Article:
The Boy with Four Names
By Doris Rubenstein
Reviewed by Nathalie Vadnais
In Germany in 1935, just after the Nuremberg Laws were passed, a young Jewish man named Abie is confronted by Nazi soldiers while walking with his Aryan girlfriend in public. In self-defense, Abie attacks one soldier and, believing him dead, flees to relatives in Holland. They equip him with their son’s identification and he takes a train to Milan, where he finds an old friend — and refuge.
So begins Doris Rubenstein’s historical novel The Boy with Four Names. In the story, Abie meets a young Jewish woman in Italy and, together, they flee — thanks in part to some forged documents courtesy of the Olivetti family of typewriter fame. They try their luck in Mexico, Argentina, and finally Ecuador. There they are welcomed as refugees and earn citizenship while working in agriculture. A son is born — Enrico, the Italian version of Heinrich, in tribute to poet Heinrich Heine. Enrico grows up in an unstable world and adopts four different names to assimilate into different cultures and escape dangers.
This is a novel written for young adults, Rubenstein says, but she hopes it will strike a chord with older adults, too. One reason: There is a real boy with four names — Enrique Cohen, whose family fled Europe when he was a toddler and wound up in Ecuador.
This is a novel written for young adults, Rubenstein says, but she hopes it will strike a chord with older adults, too. One reason: There is a real boy with four names — Enrique Cohen, whose family fled Europe when he was a toddler and wound up in Ecuador. Rubenstein served with the Peace Corps in Ecuador 1971–73, though she had actually met Enrique before that; he attended University of Michigan, met Rubenstein’s cousin, they wed, and together returned to Ecuador. When Doris Rubenstein would visit Quito during her Peace Corps service, she would stay with the Cohens. “I’ve been back for visits five or six times over the past 48 years,” she told interviewer Donald Levin. “I was always curious about their story, but they really didn’t talk about it much. I got snippets here and there, but nothing close to a narrative.”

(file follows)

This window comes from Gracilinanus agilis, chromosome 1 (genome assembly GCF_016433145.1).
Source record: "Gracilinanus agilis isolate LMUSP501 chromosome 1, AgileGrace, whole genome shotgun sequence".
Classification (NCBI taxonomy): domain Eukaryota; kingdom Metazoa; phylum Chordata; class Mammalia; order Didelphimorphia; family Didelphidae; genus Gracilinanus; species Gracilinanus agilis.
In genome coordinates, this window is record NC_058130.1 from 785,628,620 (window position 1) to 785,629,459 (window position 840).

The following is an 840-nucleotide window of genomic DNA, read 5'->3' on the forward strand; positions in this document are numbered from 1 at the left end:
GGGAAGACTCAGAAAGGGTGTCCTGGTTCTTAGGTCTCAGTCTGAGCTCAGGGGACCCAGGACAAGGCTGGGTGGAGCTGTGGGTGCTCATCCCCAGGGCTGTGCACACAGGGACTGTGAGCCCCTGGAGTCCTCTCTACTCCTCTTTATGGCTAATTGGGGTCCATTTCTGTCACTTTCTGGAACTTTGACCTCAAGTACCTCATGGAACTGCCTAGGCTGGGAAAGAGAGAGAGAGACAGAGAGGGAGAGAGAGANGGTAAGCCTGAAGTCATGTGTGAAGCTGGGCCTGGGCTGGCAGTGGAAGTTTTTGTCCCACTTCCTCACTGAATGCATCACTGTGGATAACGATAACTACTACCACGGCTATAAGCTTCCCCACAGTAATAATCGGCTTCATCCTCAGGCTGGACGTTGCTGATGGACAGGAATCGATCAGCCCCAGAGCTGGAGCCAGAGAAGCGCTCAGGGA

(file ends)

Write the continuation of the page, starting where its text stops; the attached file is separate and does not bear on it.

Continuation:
Jewish farmers in Ecuador: a scene Enrique might have known. Photo courtesy Jewish Refugee Assistance Library
That changed in 2013, when Rubenstein was invited to an event at the synagogue in Quito. “My Jewish (and non-Jewish) friends in the States were amazed to learn that there are Jews living in Ecuador, some for four generations now,” she told Levin. “Their exposure to Holocaust stories pointed toward those who fled to the U.S. or Canada, or Israel. Maybe some of our generation knew that Jews had gone to Argentina because of the Eichmann trial. But Ecuador? As for teens, the only ‘teen’ story they seem to know of is Anne Frank’s, and that’s got a pretty sad ending. I thought that a different story directed at them—like Enrique’s life—would shed new light on the lives of Holocaust survivors.”
Rubenstein is the author of five previous books and considers herself primarily a writer of nonfiction. She sat down for an extended interview with Enrique Cohen in 2019. “His wife sat in on it, and after it was over, she said that she’d never heard most of the stories he told,” Rubenstein says, “and they’d been married over 50 years at that time!”
This review appears in the Spring-Summer 2022 edition of WorldView magazine.
Nathalie Vadnais is an intern with WorldView. She is completing a degree in international studies at Virginia Commonwealth University.